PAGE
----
Faith left Miss Curtis in the living room and fled to doff the knickers. She slipped into a fresh dainty dress and set about her dinner preparations hopefully. She was an excellent cook and, according to all reports a good meal, daintily served, atoned for much in Miss Curtis’ eyes.

Things went well . . . except that her first bowlful of whipping cream meanly turned to butter . . . and Faith was not ashamed of her table when they sat down to dinner. The boys were clean and quite presentable. Jess looked sweet enough to eat, and . . . except for the fact that Ned forgot and “made a face” at Jess just as Wayne began to say grace, thereby sending Jess into a spasm of repressed laughter that ended in a choking fit . . . everything went very well. Miss Curtis was quiet and they all felt she was rather bored but surely she couldn’t find fault with anything.

Then, just at the last, came the catastrophe, swiftly and suddenly. Tipsy, a big gray-and-white cat, very proud of her prowess as a huntress, suddenly appeared from nowhere, leaped up on the table and dropped a large, very dead mouse right by Miss Curtis’ plate. Startled by Miss Curtis’ involuntary scream, she sprang to the floor and Jink, who had followed her in, made a dart at her. Terrified Tipsy dashed head foremost through the window-pane, sending splinters of glass in every direction. The mouse still reposed by Miss Curtis’ plate.

It was no use . . . the Baldwins had to laugh. Laugh they did and Faith, despite her dismay laughed as heartily as any of them. Afterwards, when Miss Curtis had been taken back to the living-room and the mouse thrown out of doors, poor Faith had a bad time. She was terribly ashamed . . . of her animals and her family and herself.

“Even our cats and dogs can’t behave,” she groaned. “And it was dreadful of us to laugh . . . just dreadful. Miss Curtis will think we are perfect barbarians.”

Things picked up in the evening. Faith sang and Wayne played a violin solo, both of which they did very well. Nevertheless, time dragged a little and everybody was secretly glad when Miss Curtis said she was tired and would like to go to bed early. Faith took her up to the guest-room and turned on the light. Then she gazed at the bed in horror.

Right in the middle of it lay a child . . . a dirty and disreputable looking child, with jam all over its face, and a still more disreputable Teddy Bear hugged to its breast.

“Is that my bedfellow?” said Miss Curtis mildly.

Before Faith could open horrified lips Jess, who had been absent all the evening, walked calmly in.

“I forgot to take Nannie away,” she said. “Mrs. Wegg asked me to look after her while she went to the picture show. I gave her some bread and jam and then she got sleepy so I brought her up here. I guess I’ll take her back now . . . Mrs. Wegg will be home.”

Faith was furious. Her voice trembled with anger.

“Just why . . . may I ask? . . . did you put her here, Jess?”

“ ’Cause she saw the lovely pillows and wanted to lie down on them,” explained Jess matter-of-factly.

Faith’s anger passed. There was no use in being angry with Jess . . . the dear little thing with her wide friendly smile. Jess could never see why dirty little Nannie Wegg shouldn’t have been put on the spare-room bed if she wanted to be.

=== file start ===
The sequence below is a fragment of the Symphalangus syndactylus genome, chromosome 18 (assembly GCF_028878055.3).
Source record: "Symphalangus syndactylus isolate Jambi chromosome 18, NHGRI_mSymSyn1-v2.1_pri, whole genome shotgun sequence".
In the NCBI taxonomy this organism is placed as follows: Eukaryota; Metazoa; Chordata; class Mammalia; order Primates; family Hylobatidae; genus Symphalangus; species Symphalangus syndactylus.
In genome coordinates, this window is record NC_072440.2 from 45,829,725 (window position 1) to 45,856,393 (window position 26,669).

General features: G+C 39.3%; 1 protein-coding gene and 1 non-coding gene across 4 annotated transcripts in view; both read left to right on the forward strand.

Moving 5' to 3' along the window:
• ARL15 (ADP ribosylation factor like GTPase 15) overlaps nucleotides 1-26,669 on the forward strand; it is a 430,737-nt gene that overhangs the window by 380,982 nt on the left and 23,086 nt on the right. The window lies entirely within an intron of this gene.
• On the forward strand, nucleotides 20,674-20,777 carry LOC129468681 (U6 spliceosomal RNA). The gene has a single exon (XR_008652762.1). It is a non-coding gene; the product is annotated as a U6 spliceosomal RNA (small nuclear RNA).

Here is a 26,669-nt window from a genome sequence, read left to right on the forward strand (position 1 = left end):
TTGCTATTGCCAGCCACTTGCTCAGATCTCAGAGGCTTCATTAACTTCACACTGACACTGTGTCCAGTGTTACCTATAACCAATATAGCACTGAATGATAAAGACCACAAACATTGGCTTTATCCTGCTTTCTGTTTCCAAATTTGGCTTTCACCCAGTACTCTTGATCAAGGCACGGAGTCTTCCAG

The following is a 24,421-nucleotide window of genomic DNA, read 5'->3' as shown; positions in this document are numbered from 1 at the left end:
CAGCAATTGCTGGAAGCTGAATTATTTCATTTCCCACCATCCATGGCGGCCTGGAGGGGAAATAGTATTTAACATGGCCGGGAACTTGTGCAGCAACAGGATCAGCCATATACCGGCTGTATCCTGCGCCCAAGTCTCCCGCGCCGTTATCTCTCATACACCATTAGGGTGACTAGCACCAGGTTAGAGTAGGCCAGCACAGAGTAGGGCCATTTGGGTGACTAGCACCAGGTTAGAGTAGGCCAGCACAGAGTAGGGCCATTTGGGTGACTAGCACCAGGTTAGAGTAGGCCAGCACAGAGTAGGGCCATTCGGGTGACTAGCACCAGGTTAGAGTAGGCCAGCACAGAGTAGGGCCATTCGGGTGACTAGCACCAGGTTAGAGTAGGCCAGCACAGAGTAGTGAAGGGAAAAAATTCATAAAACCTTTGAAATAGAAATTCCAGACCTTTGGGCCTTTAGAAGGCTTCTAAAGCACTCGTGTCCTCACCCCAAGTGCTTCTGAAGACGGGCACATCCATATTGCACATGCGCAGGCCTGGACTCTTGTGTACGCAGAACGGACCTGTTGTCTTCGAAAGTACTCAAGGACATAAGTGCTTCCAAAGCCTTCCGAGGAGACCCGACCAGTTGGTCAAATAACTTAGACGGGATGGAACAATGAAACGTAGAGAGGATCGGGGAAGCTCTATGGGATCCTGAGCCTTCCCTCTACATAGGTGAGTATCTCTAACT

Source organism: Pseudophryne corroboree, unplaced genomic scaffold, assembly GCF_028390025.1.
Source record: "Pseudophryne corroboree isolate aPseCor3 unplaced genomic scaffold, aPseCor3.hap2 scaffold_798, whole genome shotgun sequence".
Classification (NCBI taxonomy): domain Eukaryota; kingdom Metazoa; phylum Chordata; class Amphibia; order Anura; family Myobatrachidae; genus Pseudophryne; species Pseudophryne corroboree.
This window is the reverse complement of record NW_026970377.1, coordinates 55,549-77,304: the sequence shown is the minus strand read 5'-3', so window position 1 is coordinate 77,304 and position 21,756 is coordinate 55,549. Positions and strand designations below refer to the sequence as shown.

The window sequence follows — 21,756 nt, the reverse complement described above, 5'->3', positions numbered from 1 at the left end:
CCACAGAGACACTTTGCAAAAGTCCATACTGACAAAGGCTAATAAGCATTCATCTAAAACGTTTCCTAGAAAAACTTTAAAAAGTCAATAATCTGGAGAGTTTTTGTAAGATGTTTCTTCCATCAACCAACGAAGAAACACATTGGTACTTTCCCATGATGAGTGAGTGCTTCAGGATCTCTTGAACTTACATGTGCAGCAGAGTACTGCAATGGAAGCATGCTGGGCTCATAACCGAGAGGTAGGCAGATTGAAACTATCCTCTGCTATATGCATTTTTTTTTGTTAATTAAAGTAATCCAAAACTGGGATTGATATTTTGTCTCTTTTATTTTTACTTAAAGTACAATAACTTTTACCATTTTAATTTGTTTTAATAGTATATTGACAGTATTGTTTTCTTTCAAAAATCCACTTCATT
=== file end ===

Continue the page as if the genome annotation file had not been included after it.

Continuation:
Jess carried Nannie off. Faith got out fresh bed-linen and re-made the bed. Then she rushed down to the living-room in despair.

“Oh, what will she think of us?” she groaned to the convulsed Wayne. “I’m sure she thinks Jess isn’t all there. But oh Wayne, if you could have seen Nannie lying there on those pillows, all jam and Teddy Bear!”

They all laughed and their laughter penetrated to the guest room where Miss Curtis was undressing. She smiled rather grimly as she pulled down the blind.

Breakfast went off beautifully. The golden brown triangles of toast were just right . . . the coffee was perfection. Miss Curtis declared she never had tasted anything so delicious as the apple fritters and bacon. After breakfast she announced her intention of leaving on the eleven o’clock train and it could not be said that the announcement grieved anyone too deeply.

“At any rate,” said Faith, “surely no more dreadful things can happen. Surely we can all behave for two hours.”

Faith reckoned without her dogs. At a quarter to eleven Miss Curtis came into the living-room ready for her flitting. Wayne took her suit-case and Faith started across the room to say good-bye. At that moment through the open side door rolled two dogs, clenched in furious combat. Jink was settling up a long overdue score with an impertinent neighbor dog who had dared to come into the yard. Miss Curtis, trying to avoid them, slipped on Faith’s proudly polished floor and went down. A wave of dogs closed over her . . . a mass of furry, twisting, writhing bodies. It was Jim who saved the situation. He dashed into the kitchen . . . he returned in a moment with the big pepper-shaker. The contents of the shaker went into the dogs’ faces.

Never was such a transformation. Two outraged dogs released their frantic grip and bolted through the door with melancholy howls.

Miss Curtis sat up and Wayne, shaking with laughter, helped her to her feet. Faith was rocking with helpless mirth, mingled with gasps of regret, Jim and Ned were in convulsions, even sober Jess was laughing. Miss Curtis laughed, too, albeit a bit ruefully. She was not hurt but her clothes were decidedly rumpled. Faith apologized feebly. Of what use was it? They must be condemned forever in the great Janet’s eyes. But oh, how funny she had looked with the dogs fighting all over her!

Two weeks later father and mother were home and another letter came from Miss Curtis.

“Dear Ursula:—

Faith will have told you of my visit. I can’t tell you how sorry I was to have missed you but I’m coming again soon. I have never enjoyed a visit so much . . . even the unexpected finale was enjoyable . . . in retrospect. Jim’s presence of mind was quite wonderful. Who else would ever have thought of separating two rampageous dogs with a pepper-pot? But what I liked especially in your family was their knack of carrying off embarrassing situations with laughter. I do like to see people who can laugh in the teeth of disaster. And it was so sweet of Faith not to be angry . . . over-much . . . with that dear thing, Jess, for putting Nannie Wegg on the guest-room bed. Had I been in her place I would have torn up the turf. Tell her I think she has all the qualities of a good comrade and I want her to come with me for a camping trip through the mountains next month. There will be a few others, a well-recommended young man or two, and she ought, with her fun and philosophy to have a good time. Tell her we’ll all be wearing knickers of course.

“Your delighted friend,

Janet Curtis.”


Mis-spelled words and printer errors have been fixed.

[The end of Miss Curtis Comes by L. M. (Lucy Maud) Montgomery]